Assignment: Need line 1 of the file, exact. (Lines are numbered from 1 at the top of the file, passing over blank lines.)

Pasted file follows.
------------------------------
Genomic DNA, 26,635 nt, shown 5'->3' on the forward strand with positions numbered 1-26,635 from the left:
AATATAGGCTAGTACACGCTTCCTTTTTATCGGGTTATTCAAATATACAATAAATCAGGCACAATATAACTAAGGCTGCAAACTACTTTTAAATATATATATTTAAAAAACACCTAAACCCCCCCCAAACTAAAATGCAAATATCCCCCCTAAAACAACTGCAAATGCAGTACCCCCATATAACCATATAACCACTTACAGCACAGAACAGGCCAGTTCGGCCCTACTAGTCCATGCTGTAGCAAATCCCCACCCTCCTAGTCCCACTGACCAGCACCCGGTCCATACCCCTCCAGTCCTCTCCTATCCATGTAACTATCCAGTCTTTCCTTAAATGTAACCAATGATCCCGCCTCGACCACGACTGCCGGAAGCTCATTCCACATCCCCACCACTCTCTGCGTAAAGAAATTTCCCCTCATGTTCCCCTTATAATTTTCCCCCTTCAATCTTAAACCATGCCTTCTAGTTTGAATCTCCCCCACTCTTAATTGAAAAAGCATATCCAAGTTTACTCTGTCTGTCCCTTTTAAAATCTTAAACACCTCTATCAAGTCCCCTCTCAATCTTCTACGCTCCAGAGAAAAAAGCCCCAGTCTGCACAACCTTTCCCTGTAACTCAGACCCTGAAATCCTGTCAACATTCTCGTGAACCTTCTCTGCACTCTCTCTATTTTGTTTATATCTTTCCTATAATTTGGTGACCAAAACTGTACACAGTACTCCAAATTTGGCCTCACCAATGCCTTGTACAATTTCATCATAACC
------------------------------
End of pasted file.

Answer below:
Genomic DNA, 26,635 nt, shown 5'->3' on the forward strand with positions numbered 1-26,635 from the left: